The Brooklyn Rail

JUNE 2020

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JUNE 2020 Issue

Listening in: Vision and Revision

Marshall Allen at Town Hall. Photo: Alan Nahigian.

It was early March, and I had a plan. I was going to interview Patricia Nicholson, choreographer, activist, and cofounder of the Vision Festival. The interview would focus on the growth of the free jazz festival, now in its 25th year and scheduled to take place in May at Roulette. The whole thing would kick off with a concert at Town Hall featuring the Sun Ra Arkestra and William Parker’s Curtis Mayfield Project.

At the same time, a different drumbeat was growing louder. Since the start of the year, the news about the COVID-19 virus spreading around the world had been increasingly ominous. Reports from Italy of overwhelmed emergency rooms, people on ventilators dying of pneumonia—stuck in our American exceptionalist mindset, many of us wondered what that might mean. Lots of hand washing? Smaller gatherings? Holding off on hugs and handshakes?

For the time being, we carried on. On March 4, I saw the concert, and it was spectacular. I looked around Town Hall, its 1,400 seats gradually filling, and thought, “Should I really be here?” A cough from an audience member set off a shudder of alarm. But the music pushed those thoughts aside. Led by the 95-year-old Marshall Allen, the Arkestra cast its spell, spanning the history of jazz and pointing to imaginings beyond this world. William Parker—Nicholson’s husband and Vision cofounder—gave Mayfield’s timeless music a brilliant new context.

The next night I DJ’ed a party, and everyone danced. Could everything really be so bad? I interviewed Patricia at her apartment over the weekend, tossing out my idea that perhaps this time of dawning emergency might lead to other kinds of artistic and social emergence. “That would be nice,” was her wry answer. It was all still unreal, still abstract. I figured I would type up my notes, submit the finished piece, and carry on with my life.

But as the boxer Mike Tyson said, “Everybody has a plan until they get punched in the mouth.” Within a few days, the reality of the change hit us. “Cancel Everything” declared a stark headline, and what started as a sucker punch, a bolt out the blue, began to look more like a force-gathering tsunami. Workplaces closed. Whole industries, ways of living, collapsed with no clear way forward. Massive unemployment. Social inequalities magnified. And with all this came a profound uncertainty: would the pandemic go on for weeks, months, years? The virus began taking its toll not just on our day-to-day reality, but on our sense of time, the medium for producing meaning in all of our lives.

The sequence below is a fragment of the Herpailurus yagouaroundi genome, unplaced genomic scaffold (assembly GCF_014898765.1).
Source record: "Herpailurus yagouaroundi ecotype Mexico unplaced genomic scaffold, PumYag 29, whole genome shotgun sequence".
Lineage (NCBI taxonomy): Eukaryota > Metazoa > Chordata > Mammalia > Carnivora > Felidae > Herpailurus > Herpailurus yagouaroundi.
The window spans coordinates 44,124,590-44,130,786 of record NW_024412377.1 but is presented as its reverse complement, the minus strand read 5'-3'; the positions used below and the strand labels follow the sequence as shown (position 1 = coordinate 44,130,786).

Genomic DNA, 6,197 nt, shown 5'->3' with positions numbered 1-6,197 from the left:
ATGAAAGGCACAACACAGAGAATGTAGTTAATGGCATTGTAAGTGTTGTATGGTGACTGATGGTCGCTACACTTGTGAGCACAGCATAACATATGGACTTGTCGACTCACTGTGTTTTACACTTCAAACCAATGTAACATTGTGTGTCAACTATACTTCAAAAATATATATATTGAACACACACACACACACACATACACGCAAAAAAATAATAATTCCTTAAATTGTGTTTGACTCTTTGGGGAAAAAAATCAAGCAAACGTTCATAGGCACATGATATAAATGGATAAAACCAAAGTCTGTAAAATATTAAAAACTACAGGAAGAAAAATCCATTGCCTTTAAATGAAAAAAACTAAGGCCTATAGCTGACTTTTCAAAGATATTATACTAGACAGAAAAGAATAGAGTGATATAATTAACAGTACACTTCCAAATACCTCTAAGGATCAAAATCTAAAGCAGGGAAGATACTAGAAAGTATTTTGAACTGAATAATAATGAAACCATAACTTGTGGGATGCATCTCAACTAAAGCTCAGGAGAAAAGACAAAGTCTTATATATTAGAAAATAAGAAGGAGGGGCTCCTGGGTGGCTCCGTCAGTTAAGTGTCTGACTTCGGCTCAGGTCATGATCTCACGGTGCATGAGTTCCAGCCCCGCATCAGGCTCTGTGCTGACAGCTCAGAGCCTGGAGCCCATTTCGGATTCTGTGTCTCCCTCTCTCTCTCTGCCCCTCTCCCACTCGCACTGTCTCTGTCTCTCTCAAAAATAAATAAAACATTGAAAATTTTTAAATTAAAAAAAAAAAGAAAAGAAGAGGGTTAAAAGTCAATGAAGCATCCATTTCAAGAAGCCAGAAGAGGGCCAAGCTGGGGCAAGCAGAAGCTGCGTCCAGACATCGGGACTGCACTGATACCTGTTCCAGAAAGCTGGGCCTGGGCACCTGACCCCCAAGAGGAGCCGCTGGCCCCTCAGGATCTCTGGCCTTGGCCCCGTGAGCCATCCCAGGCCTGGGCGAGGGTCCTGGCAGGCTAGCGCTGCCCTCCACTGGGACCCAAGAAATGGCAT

In the midst of the growth of the outbreak, with the curve shooting upward daily, I came down with a case myself—thankfully, a rather mild one. It started with the chills after a walk through Green-Wood Cemetery in Brooklyn; I couldn’t help wondering if this was some kind of grim foreshadowing. What followed was two weeks of recurring fever, loss of all sense of taste and smell, and general malaise. But the telltale respiratory symptoms never materialized, and after about 12 strange days and nights filled with worry, I started to improve. Regaining my appetite felt like a revelation.

During my time of sickness and since, I’ve read the obituaries, fixating on people from the world of music who had died of the virus: the gifted songwriter Adam Schlesinger, the genius curator and organizer Hal Willner, the rediscovered bassist Henry Grimes, himself a past honoree of the Vision Festival. Besides taking these people’s lives, it was also taking the last of many musicians’ livelihoods: money from recordings had already mostly dried up, and now live shows were no longer possible.